Bianchi would probably charge me with "find[ing] fault with beauty," with "trivializ[ing] it by assuming a negative quality in it."  I would deny it, because physical beauty is very important to me, though it's not the only human quality that matters.  I just find beauty in people whose beauty Bianchi would deny, because he lacks the ability to appreciate them.  We could agree to disagree, but Bianchi's stance leaves him no room for greater inclusivity.  Beauty is what he says it is, and nothing else; it doesn't seem to occur to him that it could be otherwise.  He's entitled to his taste, of course, but it seems impoverished to me.

I'm reminded here of the far-right Christian pundit Rod Dreher, who has complained that modern Americans, especially the young, "have more generally lost our receptive capabilities to things numinous."  It would be more accurate to say that Dreher is unreceptive to things numinous from any tradition other than the one he has chosen. Likewise, I'm not not hostile to beauty, only to a narrow conception of beauty.  But I have to admit that I'm not receptive to the beauty of Bianchi's models either; the difference is that I'll recognize that he and other people find them so.  The eye of the beholder, anyone?

Monday, August 16, 2021

We Will End No War Before Its Time (And It's Never Time)

The rapid collapse of the US client government in Afghanistan is getting heavy coverage in the corporate media, and the party line is predictable: Oh my god, they're taking over, how can this be happening, it must be Afghan corruption, what about our helpers, what about the girls and women, it's going to be terrible, whose fault is it, and so on.  

These aren't bad questions in themselves.  I am worried about the safety of the Afghans who worked for the US, and I am worried about what girls and women will face under Taliban rule. As we've seen, the Biden administration dawdled about getting our helpers out, ignoring well-known precedents, and it's probably too late now.  But the Beltway perspective, based in US propaganda about the war with its historical amnesia and the inviolable assumption that the US can do no wrong, dominates most of the reporting and commentary on the Taliban's victory.  The best I can say is that it makes me turn off Morning Edition sooner than I would otherwise.

Except for one segment that aired this morning.  Host A. Martinez interviewed Sarah Chayes, a former NPR reporter who spent years in Kandahar and speaks Pashto.  She filled in the historical background of the original Taliban takeover and went off in a direction that I don't think NPR expected.

And so my question is, what democracy did we bring to Afghanistan, you know? Meanwhile, we're building a banking system during the very same years that we were incubating, you know, the crash of 2008. By 2010, the Afghan banking system crashed because it was a Ponzi scheme. And so I think the painful thing I have to ask myself is American democracy - is that what we brought or is cronyism, you know, systemic corruption, you know, basically a governmental system where billionaires get to write the rules - is that, in fact, American democracy as we are now experiencing it?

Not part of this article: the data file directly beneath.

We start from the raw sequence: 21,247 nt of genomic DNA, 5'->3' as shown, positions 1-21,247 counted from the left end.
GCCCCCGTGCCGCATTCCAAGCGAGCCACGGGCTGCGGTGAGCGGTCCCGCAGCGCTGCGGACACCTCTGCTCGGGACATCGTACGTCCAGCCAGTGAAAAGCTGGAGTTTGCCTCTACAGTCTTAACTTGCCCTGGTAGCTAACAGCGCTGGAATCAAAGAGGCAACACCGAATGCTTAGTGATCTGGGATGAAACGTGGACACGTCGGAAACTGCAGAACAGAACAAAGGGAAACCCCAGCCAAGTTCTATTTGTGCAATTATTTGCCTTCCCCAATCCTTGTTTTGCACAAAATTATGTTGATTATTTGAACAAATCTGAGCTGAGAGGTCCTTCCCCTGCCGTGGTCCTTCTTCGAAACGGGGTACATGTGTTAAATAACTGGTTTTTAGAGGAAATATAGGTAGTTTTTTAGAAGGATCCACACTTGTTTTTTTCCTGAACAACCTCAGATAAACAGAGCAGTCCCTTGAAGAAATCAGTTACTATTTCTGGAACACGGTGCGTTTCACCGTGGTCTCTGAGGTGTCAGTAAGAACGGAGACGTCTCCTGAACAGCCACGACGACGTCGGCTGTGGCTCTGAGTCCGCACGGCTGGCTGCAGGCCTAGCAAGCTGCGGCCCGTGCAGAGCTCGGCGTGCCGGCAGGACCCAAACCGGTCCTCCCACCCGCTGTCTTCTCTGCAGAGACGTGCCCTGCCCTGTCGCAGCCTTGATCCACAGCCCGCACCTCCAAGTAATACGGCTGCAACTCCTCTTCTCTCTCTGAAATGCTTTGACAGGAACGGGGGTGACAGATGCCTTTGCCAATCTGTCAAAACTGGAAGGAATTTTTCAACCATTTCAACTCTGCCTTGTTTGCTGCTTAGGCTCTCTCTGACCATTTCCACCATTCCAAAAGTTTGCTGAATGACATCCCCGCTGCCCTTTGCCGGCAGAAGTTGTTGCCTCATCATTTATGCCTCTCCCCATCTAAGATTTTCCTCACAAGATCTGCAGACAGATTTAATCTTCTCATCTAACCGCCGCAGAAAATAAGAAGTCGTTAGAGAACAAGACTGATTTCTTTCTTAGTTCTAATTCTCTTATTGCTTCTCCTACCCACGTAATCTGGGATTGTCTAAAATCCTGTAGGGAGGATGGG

"Wow," says Martinez, and that's the end of the segment.  There may have been more, these bits are usually not broadcast live, they're edited, but I'm surprised NPR aired this interview at all.  At that, I wish they'd let Chayes talk a lot longer, but you know: concision.

And by the way: as with so many hot issues, it appears that a solid majority of Americans, including Republicans, support US withdrawal from Afghanistan.  Which, of course, is why the corporate media are trying to scare them.

Saturday, August 14, 2021

Are There No Pre-Publication Referees? Are There No Copy Editors?

I'm kinda circling around Nicholas C. Edsall's Toward Stonewall: Homosexuality and Society in the Modern Western World (University of Virginia, 2003).  I've been meaning to read it for some time, and I hadn't realized how long that was until I typed in the publication date just now.  It's intended as an overview taking recent scholarship into account, and it might be that Edsall would have a different take on the essentialist vs. social constructionist controversy with which he opens the book if he were writing it now.  As so often, Edsall seemed to be addressing that controversy dutifully rather than from a conviction that it's all that important, and as so often, he's not very clear on its import.  I intend to return to that issue in another post, to update my own views, but for now I'll look at another topic that trips up scholars: Alfred Kinsey's research on human sexuality.

Edsall devotes several pages to Kinsey, and this passage jumped out at me:

Kinsey's statistics were based on questionnaires gathered from a large, random sample of ordinary people.  (Unfortunately, his report on women, published five years later, was based on a far smaller sample and was not accorded the same authority or fame) [265].